In 1974, James Herbert (1943 - 2013) was working as an art director at an ad agency. His copywriter colleagues were all frustrated would-be novelists. They were no doubt a little envious when one day, Herbert walked in with a copy of a novel he had quietly written and got published. They must have felt worse still when The Rats went on to become a huge success, selling tens of millions of copies. It was obvious that Herbert wouldn’t be an ad man for long.
Herbert went on to become one of the most important writers of British horror fiction, producing 23 novels before he died in 2013. Almost all of his books are standalones; The Rats is the only book of his to receive sequels, which reflects its popularity and enduring power. Herbert was insecure about his status, memorably stating “I don’t understand why I am so successful.” Looking back at The Rats, it’s not difficult to see why it cut through in 1974 and set the stage for his career.
Set in contemporary London, The Rats is a fast-paced, bleak and nihilistic horror novel focused on a rampage by a swarm of particularly large, hyper-aggressive rats which feast on human beings. Herbert was inspired by two main experiences. One was a viewing of Tod Browning’s 1931 film of Dracula, and particularly the scene in which Renfield describes a nightmare about hordes of rats. The other was Herbert’s memories of growing up in a London still devastated by the Blitz during World War II. In the book, the rats thrive in the decaying spaces of East London, where the abandoned poor are forced to live. In this sense, the book is a condemnation of the malign neglect of urban spaces in the UK during the 1970s.
The rats themselves are a memorable menace, frightening in their numbers and audaciousness. They also have a kind of dark intelligence to them, knowing when to retreat and when to attack as if they have been reading Sun Tzu’s The Art of War. Many of the people in the book sometimes seem little better, however. Even the protagonist, art teacher Harris, is deeply flawed to say the least. In one early scene he sexualises the teenage girls at his school, and treats his girlfriend Judy like a personal skivvy. As time goes on, he does resolve to fight back against the rats, and ultimately does play a crucial positive role.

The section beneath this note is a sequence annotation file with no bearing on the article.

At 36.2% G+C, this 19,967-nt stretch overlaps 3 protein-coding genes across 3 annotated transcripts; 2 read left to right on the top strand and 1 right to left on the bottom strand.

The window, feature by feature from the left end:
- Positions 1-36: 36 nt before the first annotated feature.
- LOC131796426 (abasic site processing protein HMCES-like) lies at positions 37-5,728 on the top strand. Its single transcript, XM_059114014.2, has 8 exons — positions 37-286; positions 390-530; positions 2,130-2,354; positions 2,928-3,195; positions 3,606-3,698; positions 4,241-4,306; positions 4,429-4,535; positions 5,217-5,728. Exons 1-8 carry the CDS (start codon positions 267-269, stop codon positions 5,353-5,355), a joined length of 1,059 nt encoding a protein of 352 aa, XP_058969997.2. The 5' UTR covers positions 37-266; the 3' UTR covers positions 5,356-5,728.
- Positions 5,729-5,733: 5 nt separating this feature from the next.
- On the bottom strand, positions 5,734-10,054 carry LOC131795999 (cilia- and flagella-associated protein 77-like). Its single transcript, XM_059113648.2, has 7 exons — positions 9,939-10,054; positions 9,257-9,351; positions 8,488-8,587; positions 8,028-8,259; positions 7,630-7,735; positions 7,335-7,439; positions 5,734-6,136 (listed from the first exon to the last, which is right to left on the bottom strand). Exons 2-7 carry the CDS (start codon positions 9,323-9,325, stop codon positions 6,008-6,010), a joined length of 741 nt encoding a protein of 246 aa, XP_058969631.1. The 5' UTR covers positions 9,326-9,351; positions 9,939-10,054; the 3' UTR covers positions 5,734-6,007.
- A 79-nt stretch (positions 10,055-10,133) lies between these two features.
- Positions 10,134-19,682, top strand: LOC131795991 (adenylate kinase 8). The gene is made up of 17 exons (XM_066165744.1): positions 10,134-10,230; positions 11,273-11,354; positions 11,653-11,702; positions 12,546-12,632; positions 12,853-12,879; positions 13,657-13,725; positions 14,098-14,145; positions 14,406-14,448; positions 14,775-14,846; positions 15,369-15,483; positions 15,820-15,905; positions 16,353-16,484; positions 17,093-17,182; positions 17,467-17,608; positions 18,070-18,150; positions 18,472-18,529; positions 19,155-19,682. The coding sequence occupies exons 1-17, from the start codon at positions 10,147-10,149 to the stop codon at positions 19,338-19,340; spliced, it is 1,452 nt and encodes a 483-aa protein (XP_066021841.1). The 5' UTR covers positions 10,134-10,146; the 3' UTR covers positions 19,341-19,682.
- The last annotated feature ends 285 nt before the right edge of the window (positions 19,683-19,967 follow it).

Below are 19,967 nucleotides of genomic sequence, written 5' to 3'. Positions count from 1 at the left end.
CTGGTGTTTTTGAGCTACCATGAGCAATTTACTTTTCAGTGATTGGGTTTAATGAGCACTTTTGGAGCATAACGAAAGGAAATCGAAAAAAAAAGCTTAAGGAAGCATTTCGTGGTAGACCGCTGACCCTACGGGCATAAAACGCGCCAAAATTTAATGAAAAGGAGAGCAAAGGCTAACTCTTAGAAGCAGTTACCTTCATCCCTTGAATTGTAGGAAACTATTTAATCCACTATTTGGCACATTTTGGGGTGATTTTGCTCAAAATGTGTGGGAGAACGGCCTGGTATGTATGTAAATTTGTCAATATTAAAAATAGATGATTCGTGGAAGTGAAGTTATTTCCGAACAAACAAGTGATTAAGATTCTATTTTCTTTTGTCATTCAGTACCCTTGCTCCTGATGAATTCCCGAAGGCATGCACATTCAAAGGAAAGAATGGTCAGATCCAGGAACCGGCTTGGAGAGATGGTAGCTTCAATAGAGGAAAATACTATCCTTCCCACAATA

It’s easy to imagine readers being taken aback by the grisly violence of The Rats and even today the book is not for the faint of heart. One of the first casualties of a rat attack is a young baby, and later there is a harrowing sequence focused on homeless people living in a bombsite. Over time, Herbert would become known for his large-scale setpieces of grim destruction, and his flair for this begins in The Rats. Two of the most memorable parts of the book focus on assaults by vast quantities of rats on recognisable locations - first, the London Underground and later, London Zoo.
Herbert does a good job of describing these apocalyptic events in suitably horrific terms. Eyes are eaten, flesh is torn from bone, and the book creates the sense that if something isn’t done, the rat plague will cause all of society to collapse. The weaker aspect of the book is how Herbert depicts the human response. The tactics deployed by the authorities don’t seem plausible or convincing, and so the story wraps up in a slightly unsatisfying way. Herbert’s inexperience as a writer also shows through at times - he gets his chronology mixed up, and he isn’t able to craft any memorable characters.
The Rats is easy to recommend to readers looking to get into horror fiction, and to the important work of James Herbert in particular. While some may find the unrelenting carnage quite depressing, this is a brisk and efficient read which captures a terrifying scenario well. Herbert may not have understood his success, but readers of The Rats probably will.
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I write about classic science fiction and occasionally fantasy; I sometimes make maps for Doom II; and I'm a contributor to the videogames site Entertainium, where I regularly review new games.